Añadió que buscarán fortalecer el programa de salud que el Gobierno provee a los de menores recursos económicos y facilitar el compromiso con la clase media “que no califica para ese tipo de programa pero liberaremos recursos estatales para crear una plataforma para proveer los mecanismos para acceder servicios de salud de calidad a precios más razonables”.

El mandatario reiteró que por la relación territorial de Puerto Rico con Estados Unidos, la Isla no recibirá trato igual con los estados.

Fortuño destacó que, aunque es republicano, favoreció la reforma de salubridad de Obama por el beneficio que representa para el País, “y cada legislador en el Congreso vota según lo que entienda es o no un beneficio para el estado que representa”.

Sus expresiones se dieron en el inicio de la campaña “Hagamos a Puerto Rico verde”, en la que se repartieron 2.000 bombillas fluorescentes para reducir el consumo de energía, y 2.000 árboles para su siembra.


Eight Ways Obamacare Grows the Goverment

March 22, 2010

Eight Ways Obamacare Grows the Government
It isn’t a complete government takeover. But it’s close.

Democrats are in their final sprint to pass the president’s health-reform plan, and allies such as New York Times columnist Paul Krugman are rehashing every argument to promote the effort. In a recent column, Krugman attacks the “myth” that the bill is a “government takeover.” That line — meant to suggest that opponents are fear-mongering about a proposal that simply seeks to temper the influence of insurance companies and give more control to Americans — is much used by the White House as well.

Is Krugman right? Well, consider the recent comments of Andrew Hyman of the Robert Wood Johnson Foundation. Hyman served in the Clinton administration, and the foundation supports the bill. He told theFiscal Times that “the reform legislation will affect every facet of our health system. It will address how people get coverage, how health care is delivered, and how health care is paid for.”
He’s right: The bill does change every facet of American health care. And every significant change in the massive bill will expand government, without exception.

How? Let’s count the ways.

One, Obamacare creates a new, government-run assisted-care insurance program to compete with existing private plans. CLASS Act, as it’s called, is essentially a new entitlement, and its proponents promise it won’t cost the Treasury a penny. That’s what Washington used to say about Social Security. The CBO, incidentally, predicts CLASS Act will increase the deficit within two decades.

Two, Obamacare creates a Medicare panel to cut payments for ineffective procedures and prescriptions. The panel will override the wishes of patients and physicians, just as it has in countries where it’s already been tried, such as Britain. The British government, by the way, is presently reviewing the mandate of its deeply unpopular committee.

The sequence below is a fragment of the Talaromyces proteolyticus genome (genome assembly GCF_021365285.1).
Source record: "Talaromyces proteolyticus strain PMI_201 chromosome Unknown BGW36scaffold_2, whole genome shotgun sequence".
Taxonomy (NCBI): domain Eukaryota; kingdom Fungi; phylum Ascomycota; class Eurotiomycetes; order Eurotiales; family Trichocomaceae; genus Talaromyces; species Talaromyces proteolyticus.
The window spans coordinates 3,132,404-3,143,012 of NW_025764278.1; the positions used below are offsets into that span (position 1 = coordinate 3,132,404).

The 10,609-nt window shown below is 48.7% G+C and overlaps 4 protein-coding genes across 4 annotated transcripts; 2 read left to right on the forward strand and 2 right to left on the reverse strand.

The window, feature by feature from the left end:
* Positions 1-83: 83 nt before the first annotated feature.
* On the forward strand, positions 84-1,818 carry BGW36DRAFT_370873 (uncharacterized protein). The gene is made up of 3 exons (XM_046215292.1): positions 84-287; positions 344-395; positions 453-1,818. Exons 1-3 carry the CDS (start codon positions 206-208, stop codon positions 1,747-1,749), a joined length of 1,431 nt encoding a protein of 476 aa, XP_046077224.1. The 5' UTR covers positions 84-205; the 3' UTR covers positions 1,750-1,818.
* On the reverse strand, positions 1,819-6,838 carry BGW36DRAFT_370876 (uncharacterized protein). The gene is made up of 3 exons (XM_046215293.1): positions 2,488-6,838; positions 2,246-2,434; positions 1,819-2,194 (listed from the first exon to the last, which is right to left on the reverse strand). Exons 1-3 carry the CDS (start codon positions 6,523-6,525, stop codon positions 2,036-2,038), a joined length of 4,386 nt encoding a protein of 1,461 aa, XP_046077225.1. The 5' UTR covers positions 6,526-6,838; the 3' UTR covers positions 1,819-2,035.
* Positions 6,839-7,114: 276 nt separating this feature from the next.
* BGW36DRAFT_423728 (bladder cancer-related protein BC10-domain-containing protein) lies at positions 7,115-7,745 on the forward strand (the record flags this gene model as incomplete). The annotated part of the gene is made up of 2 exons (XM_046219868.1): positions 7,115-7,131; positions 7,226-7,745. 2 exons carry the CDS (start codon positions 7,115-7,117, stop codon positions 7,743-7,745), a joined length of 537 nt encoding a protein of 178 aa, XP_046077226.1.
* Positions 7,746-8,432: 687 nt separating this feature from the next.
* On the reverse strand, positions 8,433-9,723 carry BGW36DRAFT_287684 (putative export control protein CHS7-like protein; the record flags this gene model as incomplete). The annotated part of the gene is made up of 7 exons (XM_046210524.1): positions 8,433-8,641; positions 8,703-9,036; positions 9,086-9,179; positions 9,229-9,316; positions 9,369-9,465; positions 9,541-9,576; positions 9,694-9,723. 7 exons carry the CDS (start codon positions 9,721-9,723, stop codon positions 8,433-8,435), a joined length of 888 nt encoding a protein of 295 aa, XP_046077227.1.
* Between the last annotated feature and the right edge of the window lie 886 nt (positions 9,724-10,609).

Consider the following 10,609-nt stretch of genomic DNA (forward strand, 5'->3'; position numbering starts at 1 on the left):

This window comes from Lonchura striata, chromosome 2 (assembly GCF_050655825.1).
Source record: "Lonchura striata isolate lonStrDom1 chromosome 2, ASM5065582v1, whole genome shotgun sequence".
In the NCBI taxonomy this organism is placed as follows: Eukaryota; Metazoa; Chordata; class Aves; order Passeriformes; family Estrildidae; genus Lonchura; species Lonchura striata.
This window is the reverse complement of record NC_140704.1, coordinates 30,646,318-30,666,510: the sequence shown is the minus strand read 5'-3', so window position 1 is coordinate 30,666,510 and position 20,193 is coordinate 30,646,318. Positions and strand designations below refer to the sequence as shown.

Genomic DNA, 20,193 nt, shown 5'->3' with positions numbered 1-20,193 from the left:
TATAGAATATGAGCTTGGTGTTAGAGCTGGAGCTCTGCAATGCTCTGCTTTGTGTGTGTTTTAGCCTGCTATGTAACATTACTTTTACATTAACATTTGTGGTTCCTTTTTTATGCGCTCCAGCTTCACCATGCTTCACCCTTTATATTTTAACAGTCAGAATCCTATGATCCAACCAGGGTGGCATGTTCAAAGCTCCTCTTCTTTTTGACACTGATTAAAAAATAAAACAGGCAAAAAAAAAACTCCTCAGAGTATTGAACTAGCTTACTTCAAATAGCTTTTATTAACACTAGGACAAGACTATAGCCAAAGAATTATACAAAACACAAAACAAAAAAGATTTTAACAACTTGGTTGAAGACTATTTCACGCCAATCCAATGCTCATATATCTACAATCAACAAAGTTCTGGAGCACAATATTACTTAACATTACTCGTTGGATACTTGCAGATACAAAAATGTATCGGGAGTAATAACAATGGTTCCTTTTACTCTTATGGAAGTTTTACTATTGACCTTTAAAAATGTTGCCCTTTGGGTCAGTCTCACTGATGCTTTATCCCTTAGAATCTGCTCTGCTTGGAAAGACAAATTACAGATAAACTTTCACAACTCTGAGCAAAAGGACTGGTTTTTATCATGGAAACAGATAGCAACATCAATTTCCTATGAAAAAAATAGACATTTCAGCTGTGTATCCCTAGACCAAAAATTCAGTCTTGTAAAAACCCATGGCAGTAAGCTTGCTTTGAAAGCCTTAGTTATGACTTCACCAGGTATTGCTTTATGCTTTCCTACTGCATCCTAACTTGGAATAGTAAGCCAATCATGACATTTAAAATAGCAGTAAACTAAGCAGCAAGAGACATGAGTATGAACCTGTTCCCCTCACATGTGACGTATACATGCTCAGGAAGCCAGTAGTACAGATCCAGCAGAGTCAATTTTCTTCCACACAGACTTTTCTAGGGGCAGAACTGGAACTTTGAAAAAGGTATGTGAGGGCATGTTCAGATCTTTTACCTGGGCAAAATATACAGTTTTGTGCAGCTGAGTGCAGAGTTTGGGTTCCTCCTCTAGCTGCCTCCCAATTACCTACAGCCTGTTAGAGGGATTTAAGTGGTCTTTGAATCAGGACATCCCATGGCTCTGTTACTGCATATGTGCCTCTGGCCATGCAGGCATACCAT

Three, Obamacare expands Medicaid eligibility by as much as one-third, increasing taxpayer liability for entitlements at the exact moment Washington needs to contain entitlements. It’s like deciding to build a swimming pool and gazebo when your house already has a double mortgage and a cracked foundation.

Four, Obamacare gives the federal government the power to specify what every insurance plan must cover, and doesn’t touch the hundreds of state-level benefit mandates that are already in place. And, by the way, it’s a power that Washington will immediately use — both the House and Senate bills contain new mandates.

Five, Obamacare creates dozens of new offices, bureaucracies, committees, programs, and authorities — more than 110 in the Senate bill — to implement the law and develop new regulations, including the Interagency Pain Research Coordinating Committee and the Patient-Centered Outcomes Research Institute.

Six, Obamacare forces states to set up health-insurance exchanges to foster competition. Massachusetts has already tried this, with no reduction in premiums.
Seven, Obamacare substitutes more government for patient choice by gutting Medicare Advantage (an option through which seniors can receive their Medicare benefits in the form of private insurance plans) to pay for new entitlements and new services. Let’s be clear: Medicare Advantage is hardly perfect, and Medicare itself is in need of a rethink, but the responsible step would be to seek reforms in order to reduce the deficit, not to shift the money to create and expand other entitlements.

Eight, with so many subsidies and program expansions, Obamacare will push the government’s share of national health spending well past the 50 percent level forever. Let’s put that in perspective: In socialized health-care systems such as Canada’s — private insurance is still banned in much of that country — government accounts for about 70 percent of total health-care spending.

For the record, the reach and cost of the federal government aren’t the only things that are expanding under Obamacare. So is K Street. Imagine what life will be like in the coming years as lobbyists seek to sway the decisions of the health-benefits super-committee – which is charged with determining the services covered by your insurance — or the Medicare panel, which is authorized to “guide” physicians’ treatment decisions.

So, let’s give Paul Krugman the benefit of the doubt. Maybe Obamacare isn’t a complete government takeover of health care. But it’s close.

— David Gratzer, a physician, is a senior fellow at the Manhattan Institute. He is the author of Why Obama’s Government Takeover of Health Care Will Be a Disaster (Encounter Books, 2009).